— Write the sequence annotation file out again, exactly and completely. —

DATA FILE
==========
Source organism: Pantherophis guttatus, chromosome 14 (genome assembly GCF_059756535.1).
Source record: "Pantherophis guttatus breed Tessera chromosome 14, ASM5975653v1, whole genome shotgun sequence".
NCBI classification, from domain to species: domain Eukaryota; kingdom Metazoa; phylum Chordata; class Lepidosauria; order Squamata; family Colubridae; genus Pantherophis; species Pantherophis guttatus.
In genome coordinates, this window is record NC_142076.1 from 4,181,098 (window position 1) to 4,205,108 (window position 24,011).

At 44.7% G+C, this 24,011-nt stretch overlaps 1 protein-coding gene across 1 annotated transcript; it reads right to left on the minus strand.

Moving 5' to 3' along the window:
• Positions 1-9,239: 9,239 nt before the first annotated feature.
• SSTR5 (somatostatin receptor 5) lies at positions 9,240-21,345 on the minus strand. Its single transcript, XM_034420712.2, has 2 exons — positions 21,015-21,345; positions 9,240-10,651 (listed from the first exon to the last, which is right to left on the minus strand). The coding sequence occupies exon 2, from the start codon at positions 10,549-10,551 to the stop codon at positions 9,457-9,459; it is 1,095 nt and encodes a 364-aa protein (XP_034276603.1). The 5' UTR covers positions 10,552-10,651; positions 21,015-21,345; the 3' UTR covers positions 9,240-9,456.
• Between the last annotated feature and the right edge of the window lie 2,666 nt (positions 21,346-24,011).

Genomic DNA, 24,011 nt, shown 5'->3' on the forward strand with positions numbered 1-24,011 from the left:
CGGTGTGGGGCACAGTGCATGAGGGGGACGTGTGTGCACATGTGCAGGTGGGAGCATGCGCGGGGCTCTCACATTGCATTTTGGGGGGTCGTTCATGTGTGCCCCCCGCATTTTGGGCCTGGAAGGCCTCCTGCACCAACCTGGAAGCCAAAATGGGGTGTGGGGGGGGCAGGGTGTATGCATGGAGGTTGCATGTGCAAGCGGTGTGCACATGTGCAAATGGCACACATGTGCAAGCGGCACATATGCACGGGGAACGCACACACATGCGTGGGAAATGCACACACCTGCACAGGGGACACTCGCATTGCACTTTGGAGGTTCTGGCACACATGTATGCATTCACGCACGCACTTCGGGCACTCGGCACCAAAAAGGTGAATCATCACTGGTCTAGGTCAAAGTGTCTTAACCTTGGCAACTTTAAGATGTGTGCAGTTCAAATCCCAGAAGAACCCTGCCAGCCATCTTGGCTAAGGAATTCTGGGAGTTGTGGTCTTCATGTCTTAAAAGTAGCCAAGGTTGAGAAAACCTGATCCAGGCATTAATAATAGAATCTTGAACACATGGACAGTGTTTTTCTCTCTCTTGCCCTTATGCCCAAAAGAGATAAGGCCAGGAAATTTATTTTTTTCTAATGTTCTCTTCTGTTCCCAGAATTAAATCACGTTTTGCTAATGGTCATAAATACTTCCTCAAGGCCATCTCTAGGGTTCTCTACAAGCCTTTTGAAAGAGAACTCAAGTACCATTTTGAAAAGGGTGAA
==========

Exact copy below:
Source organism: Pantherophis guttatus, chromosome 14 (genome assembly GCF_059756535.1).
Source record: "Pantherophis guttatus breed Tessera chromosome 14, ASM5975653v1, whole genome shotgun sequence".
NCBI classification, from domain to species: domain Eukaryota; kingdom Metazoa; phylum Chordata; class Lepidosauria; order Squamata; family Colubridae; genus Pantherophis; species Pantherophis guttatus.
In genome coordinates, this window is record NC_142076.1 from 4,181,098 (window position 1) to 4,205,108 (window position 24,011).

At 44.7% G+C, this 24,011-nt stretch overlaps 1 protein-coding gene across 1 annotated transcript; it reads right to left on the minus strand.

Moving 5' to 3' along the window:
• Positions 1-9,239: 9,239 nt before the first annotated feature.
• SSTR5 (somatostatin receptor 5) lies at positions 9,240-21,345 on the minus strand. Its single transcript, XM_034420712.2, has 2 exons — positions 21,015-21,345; positions 9,240-10,651 (listed from the first exon to the last, which is right to left on the minus strand). The coding sequence occupies exon 2, from the start codon at positions 10,549-10,551 to the stop codon at positions 9,457-9,459; it is 1,095 nt and encodes a 364-aa protein (XP_034276603.1). The 5' UTR covers positions 10,552-10,651; positions 21,015-21,345; the 3' UTR covers positions 9,240-9,456.
• Between the last annotated feature and the right edge of the window lie 2,666 nt (positions 21,346-24,011).

Genomic DNA, 24,011 nt, shown 5'->3' on the forward strand with positions numbered 1-24,011 from the left:
CGGTGTGGGGCACAGTGCATGAGGGGGACGTGTGTGCACATGTGCAGGTGGGAGCATGCGCGGGGCTCTCACATTGCATTTTGGGGGGTCGTTCATGTGTGCCCCCCGCATTTTGGGCCTGGAAGGCCTCCTGCACCAACCTGGAAGCCAAAATGGGGTGTGGGGGGGGCAGGGTGTATGCATGGAGGTTGCATGTGCAAGCGGTGTGCACATGTGCAAATGGCACACATGTGCAAGCGGCACATATGCACGGGGAACGCACACACATGCGTGGGAAATGCACACACCTGCACAGGGGACACTCGCATTGCACTTTGGAGGTTCTGGCACACATGTATGCATTCACGCACGCACTTCGGGCACTCGGCACCAAAAAGGTGAATCATCACTGGTCTAGGTCAAAGTGTCTTAACCTTGGCAACTTTAAGATGTGTGCAGTTCAAATCCCAGAAGAACCCTGCCAGCCATCTTGGCTAAGGAATTCTGGGAGTTGTGGTCTTCATGTCTTAAAAGTAGCCAAGGTTGAGAAAACCTGATCCAGGCATTAATAATAGAATCTTGAACACATGGACAGTGTTTTTCTCTCTCTTGCCCTTATGCCCAAAAGAGATAAGGCCAGGAAATTTATTTTTTTCTAATGTTCTCTTCTGTTCCCAGAATTAAATCACGTTTTGCTAATGGTCATAAATACTTCCTCAAGGCCATCTCTAGGGTTCTCTACAAGCCTTTTGAAAGAGAACTCAAGTACCATTTTGAAAAGGGTGAA